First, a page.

The Sancerre, Puligny-Montrachet and Riesling were off the hook. They expressed their individual terroirs perfectly, sang notes of minerality and were incredibly balanced. Everything one could want from these regions’ best. The reds, sadly, were less than lovely. Their structure seems compromised, their bouquets rather volatile showing notes of acetone and mildew, and their overall character was not correct. Some of it blew off, but they didn’t seem…right. The servers seemed insulted when they asked my honest opinion after seeing that I wasn’t finishing my 2 oz pours, and I mentioned that they may be a tad bit off, but I wasn’t sure. Well, they were. I couldn’t have been made to feel more like leaving any faster had they grabbed the broom and swept me out the door. Ah well. The whites were worth it, if you are ever in the 1st and want a place to chill for an hour. I have yet to research more about reds on tap. I am definitely suspect now. 68, rue Jean-Jacques Rousseau – 75001. Tel. 33(0)1 44 739 780.

Kinugawa Japanese Restaurant: The best in town, or so the rumor goes. I am not a huge sushi freak, as so many of you know (though I strangely like the occasional sushimi toro), but my partner in crime was certainly satisfied. Though he claims it is no better than the best in Denver (Sushi Sasa, in his humble opinion), he was by no means disappointed. They have an extensive list, including non-fruits-des-mers options (non- seafood). I had seared salmon, which was done perfectly with a side of some of the best textured pearly white rice I have honestly ever had! Seems silly to wax poetic about, but if ever grains of rice deserved it, theirs would be ones. Plus, their ‘simple’ house white by the glass was no less than the ‘02 Latour 1er Cru Beaune ‘Les Aigrots’ at 9 euro. Not that I typically get into this negociant’s products, this selection was rockin’ right now, and only that much better at a steal of a price! It demonstrated the briny, nutty, textural similarities to a Lopez white. For a restaurant that by no means seems to put their wine program as a number one priority, they know what they are doing for sure. 9,rue du Mont Thabor, 75001. Tel. 01 42 60 65 07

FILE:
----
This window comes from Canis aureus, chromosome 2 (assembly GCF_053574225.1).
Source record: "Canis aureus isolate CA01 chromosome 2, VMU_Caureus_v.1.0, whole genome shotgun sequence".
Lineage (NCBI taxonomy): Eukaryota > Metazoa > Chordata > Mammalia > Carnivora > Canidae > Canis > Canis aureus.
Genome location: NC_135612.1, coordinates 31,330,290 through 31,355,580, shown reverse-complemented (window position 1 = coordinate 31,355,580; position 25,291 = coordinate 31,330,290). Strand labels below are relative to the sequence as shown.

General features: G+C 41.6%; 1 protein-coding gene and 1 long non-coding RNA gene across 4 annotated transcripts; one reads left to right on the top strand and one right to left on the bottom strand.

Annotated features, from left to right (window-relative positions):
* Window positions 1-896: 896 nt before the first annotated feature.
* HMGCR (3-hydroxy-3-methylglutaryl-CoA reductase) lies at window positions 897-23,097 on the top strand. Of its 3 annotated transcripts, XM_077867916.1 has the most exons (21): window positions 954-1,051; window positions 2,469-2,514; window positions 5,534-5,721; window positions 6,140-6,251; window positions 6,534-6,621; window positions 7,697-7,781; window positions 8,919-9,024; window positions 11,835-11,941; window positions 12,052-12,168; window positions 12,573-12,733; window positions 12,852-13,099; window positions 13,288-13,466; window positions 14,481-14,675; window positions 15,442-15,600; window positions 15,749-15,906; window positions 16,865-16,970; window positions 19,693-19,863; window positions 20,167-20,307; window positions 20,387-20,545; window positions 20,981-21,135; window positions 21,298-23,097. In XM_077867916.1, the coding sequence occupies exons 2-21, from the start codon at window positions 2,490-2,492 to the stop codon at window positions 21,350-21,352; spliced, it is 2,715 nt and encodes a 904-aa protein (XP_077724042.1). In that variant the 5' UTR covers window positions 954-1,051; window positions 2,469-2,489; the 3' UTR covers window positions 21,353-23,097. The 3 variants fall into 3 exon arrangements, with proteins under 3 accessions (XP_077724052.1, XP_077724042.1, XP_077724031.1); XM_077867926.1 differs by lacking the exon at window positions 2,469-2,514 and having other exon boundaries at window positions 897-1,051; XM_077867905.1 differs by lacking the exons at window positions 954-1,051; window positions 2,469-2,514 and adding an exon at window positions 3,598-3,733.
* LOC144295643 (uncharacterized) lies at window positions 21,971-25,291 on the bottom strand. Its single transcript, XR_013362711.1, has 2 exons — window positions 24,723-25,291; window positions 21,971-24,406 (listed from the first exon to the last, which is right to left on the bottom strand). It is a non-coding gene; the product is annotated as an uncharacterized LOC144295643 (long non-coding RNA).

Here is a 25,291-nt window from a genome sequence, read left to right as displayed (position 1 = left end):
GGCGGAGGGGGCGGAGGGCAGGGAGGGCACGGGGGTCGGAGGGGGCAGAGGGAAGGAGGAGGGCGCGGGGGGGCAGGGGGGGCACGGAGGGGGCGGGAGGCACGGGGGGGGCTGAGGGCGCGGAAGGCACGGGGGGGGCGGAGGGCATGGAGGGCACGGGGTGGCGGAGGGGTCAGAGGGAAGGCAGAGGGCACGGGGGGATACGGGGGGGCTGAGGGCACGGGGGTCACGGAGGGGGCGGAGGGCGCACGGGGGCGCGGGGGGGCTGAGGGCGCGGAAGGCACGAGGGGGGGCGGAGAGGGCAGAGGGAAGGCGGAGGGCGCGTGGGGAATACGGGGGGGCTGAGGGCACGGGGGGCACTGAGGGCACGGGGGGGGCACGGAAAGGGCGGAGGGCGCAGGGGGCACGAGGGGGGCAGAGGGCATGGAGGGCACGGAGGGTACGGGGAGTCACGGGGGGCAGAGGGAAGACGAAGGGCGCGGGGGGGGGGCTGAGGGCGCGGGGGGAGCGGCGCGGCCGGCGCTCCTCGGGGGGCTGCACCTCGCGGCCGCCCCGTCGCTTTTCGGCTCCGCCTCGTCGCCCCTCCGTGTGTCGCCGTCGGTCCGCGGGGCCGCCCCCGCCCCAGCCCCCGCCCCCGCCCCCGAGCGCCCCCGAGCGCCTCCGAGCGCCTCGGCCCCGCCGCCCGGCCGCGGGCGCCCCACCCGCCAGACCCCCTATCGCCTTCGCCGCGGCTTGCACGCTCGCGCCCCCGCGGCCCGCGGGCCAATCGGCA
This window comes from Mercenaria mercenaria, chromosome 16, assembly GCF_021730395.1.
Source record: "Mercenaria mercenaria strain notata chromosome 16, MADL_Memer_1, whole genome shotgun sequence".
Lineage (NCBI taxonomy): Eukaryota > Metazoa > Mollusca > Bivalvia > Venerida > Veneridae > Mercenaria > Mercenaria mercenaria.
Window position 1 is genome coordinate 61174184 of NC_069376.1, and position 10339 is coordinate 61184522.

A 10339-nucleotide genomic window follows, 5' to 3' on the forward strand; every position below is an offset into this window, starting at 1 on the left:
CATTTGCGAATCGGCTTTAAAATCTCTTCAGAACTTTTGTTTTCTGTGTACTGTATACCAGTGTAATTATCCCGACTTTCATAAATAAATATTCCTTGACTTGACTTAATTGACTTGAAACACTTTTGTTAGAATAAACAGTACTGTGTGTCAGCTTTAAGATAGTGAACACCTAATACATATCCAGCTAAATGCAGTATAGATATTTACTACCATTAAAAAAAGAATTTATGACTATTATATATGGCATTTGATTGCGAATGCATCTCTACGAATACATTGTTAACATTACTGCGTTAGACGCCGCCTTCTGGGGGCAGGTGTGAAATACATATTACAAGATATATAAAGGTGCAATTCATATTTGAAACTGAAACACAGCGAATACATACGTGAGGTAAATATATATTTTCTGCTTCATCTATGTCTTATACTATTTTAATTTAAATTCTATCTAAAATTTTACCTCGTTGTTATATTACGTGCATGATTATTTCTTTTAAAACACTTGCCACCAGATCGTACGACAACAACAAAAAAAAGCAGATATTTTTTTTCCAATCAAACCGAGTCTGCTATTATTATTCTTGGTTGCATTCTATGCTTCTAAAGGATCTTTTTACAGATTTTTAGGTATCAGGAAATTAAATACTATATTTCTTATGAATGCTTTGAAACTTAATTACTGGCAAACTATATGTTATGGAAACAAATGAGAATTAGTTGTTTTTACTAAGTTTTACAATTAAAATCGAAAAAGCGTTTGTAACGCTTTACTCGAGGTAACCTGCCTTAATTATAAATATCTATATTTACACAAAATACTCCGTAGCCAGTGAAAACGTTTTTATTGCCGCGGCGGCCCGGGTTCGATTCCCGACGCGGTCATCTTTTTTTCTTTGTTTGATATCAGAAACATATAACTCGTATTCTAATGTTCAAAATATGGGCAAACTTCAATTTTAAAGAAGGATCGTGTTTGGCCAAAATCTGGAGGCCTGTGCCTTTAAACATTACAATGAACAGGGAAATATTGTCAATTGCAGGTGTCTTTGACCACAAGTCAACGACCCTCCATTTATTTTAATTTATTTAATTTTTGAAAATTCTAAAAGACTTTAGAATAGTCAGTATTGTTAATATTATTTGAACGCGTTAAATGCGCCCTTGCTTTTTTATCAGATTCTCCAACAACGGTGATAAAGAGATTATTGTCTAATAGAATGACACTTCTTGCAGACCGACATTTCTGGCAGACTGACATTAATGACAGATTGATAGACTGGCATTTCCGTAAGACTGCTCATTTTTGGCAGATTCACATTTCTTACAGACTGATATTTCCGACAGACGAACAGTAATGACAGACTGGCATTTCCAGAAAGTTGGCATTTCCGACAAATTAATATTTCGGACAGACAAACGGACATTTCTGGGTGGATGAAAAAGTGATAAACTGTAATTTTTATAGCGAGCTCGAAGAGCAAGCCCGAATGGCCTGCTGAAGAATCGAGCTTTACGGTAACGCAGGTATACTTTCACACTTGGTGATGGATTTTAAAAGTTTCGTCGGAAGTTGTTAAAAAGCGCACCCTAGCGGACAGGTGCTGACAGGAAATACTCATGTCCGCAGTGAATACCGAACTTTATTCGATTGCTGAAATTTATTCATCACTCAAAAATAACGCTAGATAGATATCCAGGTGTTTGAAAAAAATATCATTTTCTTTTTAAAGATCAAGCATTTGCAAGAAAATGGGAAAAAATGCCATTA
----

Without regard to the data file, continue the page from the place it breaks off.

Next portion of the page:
Le Chardenoux: Our final evening was reserved for a recommendation. A very fine one at that. A hop, skip and 34 euros later in cab fare we found ourselves in a Parisian pocket we had never been before. Or so we thought. It wasn’t until after dinner that it occurred to JV that not only had he been here before, but there was a restaurant he completely forgot about that I would love. We stopped in on the way back to the hotel to glance at the wine list, and he couldn’t have been more right. It may have been the most exciting wine list I had yet seen in a Paris eatery–stocked with traditional, stinky backvintages of Chateauneuf, Bordeaux, Burgundy and Loire.